The trucks came at 6:30. it was just our ¾ for all of us, and the S-2. We usually can get our 30-some people on it, but the S-2 was too much (with our 30 on, it looks like something from the Keystone Kops). Trung Hie (ARVN Sgt.) jumped in front of one of these buses that run up and down the roads loaded with people hanging out the windows, on the roof, hood, anywhere they can hold on; and made everyone get off so we could pile on. I don’t see how these things run; they’re so beat up. I bet we were quite a sight – a bus load of fully armed CRIPs followed by the Keystone Krips (another good time for my camera).
We slept till noon today, despite several interruptions when a chopped flew over the tent and covered us with dust. It was too hot to put down the sides. The rest of today was just relaxing, etc. I went in to Bao Trai and bought a new foot locker – by other one has both hinges broken and was a little too small.
Right now, we’re in the middle of a flood. It rained hard all during the movie and when we walked out of the club, what a surprise – the whole compound was under water. It was half way up to my knees in the patio area. The chopper area is a lake. There is water all around the tent six inches or deeper. If it rises another inch, it’ll run over the floor and flood the tent. You can look between the cracks in the floor and see water. There are frogs hopping around on the floor. One side – the windward side – is soaked. Water standing in pools on the cots – they left the side up and it rained right in. my side is high and dry. There’s some nut out by the chopper pad building a boat and loading animals on it. Holy Noah’s Ark, Batman! What a rain!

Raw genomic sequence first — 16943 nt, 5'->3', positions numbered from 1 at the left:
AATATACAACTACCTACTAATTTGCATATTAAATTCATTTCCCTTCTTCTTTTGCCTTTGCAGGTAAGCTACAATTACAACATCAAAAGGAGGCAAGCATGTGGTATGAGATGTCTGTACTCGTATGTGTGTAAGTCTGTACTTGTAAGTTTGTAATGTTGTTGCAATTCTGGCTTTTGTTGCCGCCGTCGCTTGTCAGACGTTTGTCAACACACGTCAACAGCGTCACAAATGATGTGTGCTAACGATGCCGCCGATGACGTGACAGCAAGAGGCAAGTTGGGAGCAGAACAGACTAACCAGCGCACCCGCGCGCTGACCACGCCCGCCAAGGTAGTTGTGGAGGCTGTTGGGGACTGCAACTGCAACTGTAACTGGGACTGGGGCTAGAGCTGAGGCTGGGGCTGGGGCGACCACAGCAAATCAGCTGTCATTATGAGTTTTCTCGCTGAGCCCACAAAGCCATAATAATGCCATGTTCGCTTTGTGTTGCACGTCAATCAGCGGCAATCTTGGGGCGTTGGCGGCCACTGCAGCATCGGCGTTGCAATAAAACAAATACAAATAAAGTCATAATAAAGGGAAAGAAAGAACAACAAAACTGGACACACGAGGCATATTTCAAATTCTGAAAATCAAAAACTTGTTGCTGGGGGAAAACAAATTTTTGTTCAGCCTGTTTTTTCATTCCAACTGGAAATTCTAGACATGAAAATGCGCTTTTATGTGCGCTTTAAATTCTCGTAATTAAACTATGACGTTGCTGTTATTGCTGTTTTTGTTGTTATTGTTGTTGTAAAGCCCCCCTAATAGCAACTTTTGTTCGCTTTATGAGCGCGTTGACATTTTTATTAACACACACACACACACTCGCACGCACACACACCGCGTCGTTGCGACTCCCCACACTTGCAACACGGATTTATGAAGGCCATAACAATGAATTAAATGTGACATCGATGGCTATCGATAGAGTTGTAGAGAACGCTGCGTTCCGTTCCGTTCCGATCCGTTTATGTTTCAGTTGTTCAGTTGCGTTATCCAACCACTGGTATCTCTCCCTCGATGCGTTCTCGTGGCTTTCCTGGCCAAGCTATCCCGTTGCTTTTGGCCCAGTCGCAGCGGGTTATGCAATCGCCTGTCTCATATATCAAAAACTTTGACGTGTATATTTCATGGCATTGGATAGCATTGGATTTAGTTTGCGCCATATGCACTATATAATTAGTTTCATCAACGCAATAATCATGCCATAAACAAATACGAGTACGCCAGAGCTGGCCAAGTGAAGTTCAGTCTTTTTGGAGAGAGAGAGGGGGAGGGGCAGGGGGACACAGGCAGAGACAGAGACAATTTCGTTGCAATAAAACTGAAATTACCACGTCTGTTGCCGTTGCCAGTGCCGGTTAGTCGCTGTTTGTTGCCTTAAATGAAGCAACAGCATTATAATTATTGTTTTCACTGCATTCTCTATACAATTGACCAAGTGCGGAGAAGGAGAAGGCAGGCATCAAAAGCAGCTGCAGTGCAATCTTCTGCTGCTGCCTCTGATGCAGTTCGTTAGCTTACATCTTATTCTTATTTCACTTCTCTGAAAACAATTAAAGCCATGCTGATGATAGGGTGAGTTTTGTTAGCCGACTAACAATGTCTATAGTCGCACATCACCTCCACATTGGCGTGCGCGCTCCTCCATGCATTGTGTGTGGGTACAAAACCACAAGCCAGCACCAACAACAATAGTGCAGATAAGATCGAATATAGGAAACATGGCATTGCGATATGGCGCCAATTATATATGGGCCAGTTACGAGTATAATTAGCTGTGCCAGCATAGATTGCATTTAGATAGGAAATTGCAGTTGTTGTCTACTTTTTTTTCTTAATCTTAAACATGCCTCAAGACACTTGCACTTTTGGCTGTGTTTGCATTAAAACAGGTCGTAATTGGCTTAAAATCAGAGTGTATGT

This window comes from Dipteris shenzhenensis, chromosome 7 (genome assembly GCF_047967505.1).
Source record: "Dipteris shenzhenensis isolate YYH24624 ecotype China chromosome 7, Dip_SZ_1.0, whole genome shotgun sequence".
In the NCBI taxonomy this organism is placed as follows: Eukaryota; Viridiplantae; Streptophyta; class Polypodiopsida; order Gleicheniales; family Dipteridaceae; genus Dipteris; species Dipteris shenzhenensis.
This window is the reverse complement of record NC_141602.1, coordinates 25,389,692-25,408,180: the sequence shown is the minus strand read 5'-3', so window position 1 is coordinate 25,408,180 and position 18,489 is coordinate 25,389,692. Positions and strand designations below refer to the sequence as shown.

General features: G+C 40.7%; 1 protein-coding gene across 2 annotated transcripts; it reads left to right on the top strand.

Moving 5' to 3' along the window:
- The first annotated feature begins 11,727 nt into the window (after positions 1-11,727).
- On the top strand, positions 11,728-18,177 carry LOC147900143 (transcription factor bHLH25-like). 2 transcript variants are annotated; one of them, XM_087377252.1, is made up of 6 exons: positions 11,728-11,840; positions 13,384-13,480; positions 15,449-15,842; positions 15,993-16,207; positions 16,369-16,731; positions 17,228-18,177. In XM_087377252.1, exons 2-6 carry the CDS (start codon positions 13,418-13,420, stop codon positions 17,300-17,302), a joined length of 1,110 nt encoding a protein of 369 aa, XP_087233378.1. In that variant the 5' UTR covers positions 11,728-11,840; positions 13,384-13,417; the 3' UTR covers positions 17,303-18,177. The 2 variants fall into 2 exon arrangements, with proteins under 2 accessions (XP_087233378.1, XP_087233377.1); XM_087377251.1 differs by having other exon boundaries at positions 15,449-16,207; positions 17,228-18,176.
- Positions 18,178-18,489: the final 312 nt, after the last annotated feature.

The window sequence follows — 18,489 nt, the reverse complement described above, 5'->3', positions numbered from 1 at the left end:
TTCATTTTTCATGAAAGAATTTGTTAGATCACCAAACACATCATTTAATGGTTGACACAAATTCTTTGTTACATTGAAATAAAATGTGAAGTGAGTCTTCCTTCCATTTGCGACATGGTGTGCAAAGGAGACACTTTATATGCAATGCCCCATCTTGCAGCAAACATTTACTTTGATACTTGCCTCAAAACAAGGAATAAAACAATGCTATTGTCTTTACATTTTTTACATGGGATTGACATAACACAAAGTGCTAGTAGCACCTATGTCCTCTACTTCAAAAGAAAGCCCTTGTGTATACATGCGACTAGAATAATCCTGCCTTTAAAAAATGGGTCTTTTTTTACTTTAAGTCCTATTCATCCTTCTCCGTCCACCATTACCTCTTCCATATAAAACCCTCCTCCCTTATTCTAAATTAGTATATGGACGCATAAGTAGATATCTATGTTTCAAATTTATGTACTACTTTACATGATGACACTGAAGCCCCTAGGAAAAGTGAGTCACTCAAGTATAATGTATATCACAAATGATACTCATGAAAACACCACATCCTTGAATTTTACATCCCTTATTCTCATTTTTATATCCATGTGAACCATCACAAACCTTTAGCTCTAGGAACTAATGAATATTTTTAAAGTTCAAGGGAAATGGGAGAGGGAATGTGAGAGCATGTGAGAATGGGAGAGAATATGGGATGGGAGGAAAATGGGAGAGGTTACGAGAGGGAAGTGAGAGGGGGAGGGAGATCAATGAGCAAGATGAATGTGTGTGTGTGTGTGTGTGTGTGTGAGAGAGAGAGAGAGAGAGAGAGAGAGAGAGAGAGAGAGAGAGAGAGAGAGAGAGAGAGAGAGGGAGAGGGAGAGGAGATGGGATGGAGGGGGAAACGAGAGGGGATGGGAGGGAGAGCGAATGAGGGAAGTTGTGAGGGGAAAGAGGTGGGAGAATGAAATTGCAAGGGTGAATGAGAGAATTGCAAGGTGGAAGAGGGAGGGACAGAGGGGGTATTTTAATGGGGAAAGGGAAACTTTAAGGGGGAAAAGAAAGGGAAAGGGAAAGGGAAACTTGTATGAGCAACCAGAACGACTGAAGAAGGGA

I’m glad we weren’t on an ambush patrol tonight. The water pump’s been broken all day so no water in the shower; there were guys taking showers in the rain. I haven’t seen anything flood so much, so fast, since Riley Park in Indiana (ask M & D about that).
Even the bats that fly around the compound every night must have been rained out – radar might have gotten wet – they’re not out tonight. What a night; the belfry’s flooded, the bats are drowned, and the bell won’t ring. What’re ya goin’ to do? Sometimes things get so dab, all you can do is sit back and laugh at it all. I can say one thing – my bunk’s dry. Water, water, everywhere; One more drop and we’ll sink, Bob
112 days, 22 Sept/67, Friday
I thought I’d just start numbering letters (fine time)! I figure an average of one letter every 2 days should make this #56. How close is that?
More colonel trouble that could have been avoided had someone taken the time to get the whole story. The colonel came down this morning and saw how wet everything was from last night. He asked why everyone’s clothes, etc., were so wet, and some dud told him that the tent leaked. Colonel jumps on lieutenant about not providing for his men, and lieutenant orders tent torn down so we could get a new one.
We moved everything out and tore down the tent and loaded it in a big pile on a jeep. Of course, no one bothered to find out if there was a new tent in Cu Chi. After a morning of running around Cu Chi we found out there wasn’t.